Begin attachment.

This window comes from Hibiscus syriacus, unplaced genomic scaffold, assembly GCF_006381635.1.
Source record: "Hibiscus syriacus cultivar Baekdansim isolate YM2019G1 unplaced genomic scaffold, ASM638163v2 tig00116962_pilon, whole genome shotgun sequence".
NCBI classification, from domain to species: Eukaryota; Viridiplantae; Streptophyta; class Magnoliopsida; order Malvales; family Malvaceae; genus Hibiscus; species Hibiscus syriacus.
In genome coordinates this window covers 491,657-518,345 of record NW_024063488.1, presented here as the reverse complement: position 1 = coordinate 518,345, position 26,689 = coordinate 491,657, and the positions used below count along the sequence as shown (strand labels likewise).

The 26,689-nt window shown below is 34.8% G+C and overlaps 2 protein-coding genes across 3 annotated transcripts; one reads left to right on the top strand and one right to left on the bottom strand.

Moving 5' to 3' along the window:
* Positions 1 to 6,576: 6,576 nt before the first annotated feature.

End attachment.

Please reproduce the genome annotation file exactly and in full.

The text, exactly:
This window comes from Hibiscus syriacus, unplaced genomic scaffold, assembly GCF_006381635.1.
Source record: "Hibiscus syriacus cultivar Baekdansim isolate YM2019G1 unplaced genomic scaffold, ASM638163v2 tig00116962_pilon, whole genome shotgun sequence".
NCBI classification, from domain to species: Eukaryota; Viridiplantae; Streptophyta; class Magnoliopsida; order Malvales; family Malvaceae; genus Hibiscus; species Hibiscus syriacus.
In genome coordinates this window covers 491,657-518,345 of record NW_024063488.1, presented here as the reverse complement: position 1 = coordinate 518,345, position 26,689 = coordinate 491,657, and the positions used below count along the sequence as shown (strand labels likewise).

The 26,689-nt window shown below is 34.8% G+C and overlaps 2 protein-coding genes across 3 annotated transcripts; one reads left to right on the top strand and one right to left on the bottom strand.

Moving 5' to 3' along the window:
* Positions 1 to 6,576: 6,576 nt before the first annotated feature.